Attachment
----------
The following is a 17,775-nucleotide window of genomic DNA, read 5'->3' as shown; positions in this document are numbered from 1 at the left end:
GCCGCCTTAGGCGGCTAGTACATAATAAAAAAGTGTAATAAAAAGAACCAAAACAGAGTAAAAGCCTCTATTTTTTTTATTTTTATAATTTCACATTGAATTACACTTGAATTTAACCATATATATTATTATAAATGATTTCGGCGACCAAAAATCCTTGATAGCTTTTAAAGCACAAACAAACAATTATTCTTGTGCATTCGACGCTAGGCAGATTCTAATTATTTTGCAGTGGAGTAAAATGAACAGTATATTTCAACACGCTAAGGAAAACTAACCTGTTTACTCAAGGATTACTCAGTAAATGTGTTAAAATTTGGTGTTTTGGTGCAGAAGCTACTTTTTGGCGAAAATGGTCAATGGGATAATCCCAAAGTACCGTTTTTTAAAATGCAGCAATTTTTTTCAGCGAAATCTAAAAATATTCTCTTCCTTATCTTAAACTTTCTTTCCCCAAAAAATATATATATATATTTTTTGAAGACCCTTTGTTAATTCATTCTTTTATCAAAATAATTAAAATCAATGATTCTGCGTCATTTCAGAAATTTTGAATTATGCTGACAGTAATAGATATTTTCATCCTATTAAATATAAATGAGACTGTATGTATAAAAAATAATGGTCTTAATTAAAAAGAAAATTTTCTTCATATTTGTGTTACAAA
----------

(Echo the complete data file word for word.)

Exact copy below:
The following is a 17,775-nucleotide window of genomic DNA, read 5'->3' as shown; positions in this document are numbered from 1 at the left end:
GCCGCCTTAGGCGGCTAGTACATAATAAAAAAGTGTAATAAAAAGAACCAAAACAGAGTAAAAGCCTCTATTTTTTTTATTTTTATAATTTCACATTGAATTACACTTGAATTTAACCATATATATTATTATAAATGATTTCGGCGACCAAAAATCCTTGATAGCTTTTAAAGCACAAACAAACAATTATTCTTGTGCATTCGACGCTAGGCAGATTCTAATTATTTTGCAGTGGAGTAAAATGAACAGTATATTTCAACACGCTAAGGAAAACTAACCTGTTTACTCAAGGATTACTCAGTAAATGTGTTAAAATTTGGTGTTTTGGTGCAGAAGCTACTTTTTGGCGAAAATGGTCAATGGGATAATCCCAAAGTACCGTTTTTTAAAATGCAGCAATTTTTTTCAGCGAAATCTAAAAATATTCTCTTCCTTATCTTAAACTTTCTTTCCCCAAAAAATATATATATATATTTTTTGAAGACCCTTTGTTAATTCATTCTTTTATCAAAATAATTAAAATCAATGATTCTGCGTCATTTCAGAAATTTTGAATTATGCTGACAGTAATAGATATTTTCATCCTATTAAATATAAATGAGACTGTATGTATAAAAAATAATGGTCTTAATTAAAAAGAAAATTTTCTTCATATTTGTGTTACAAA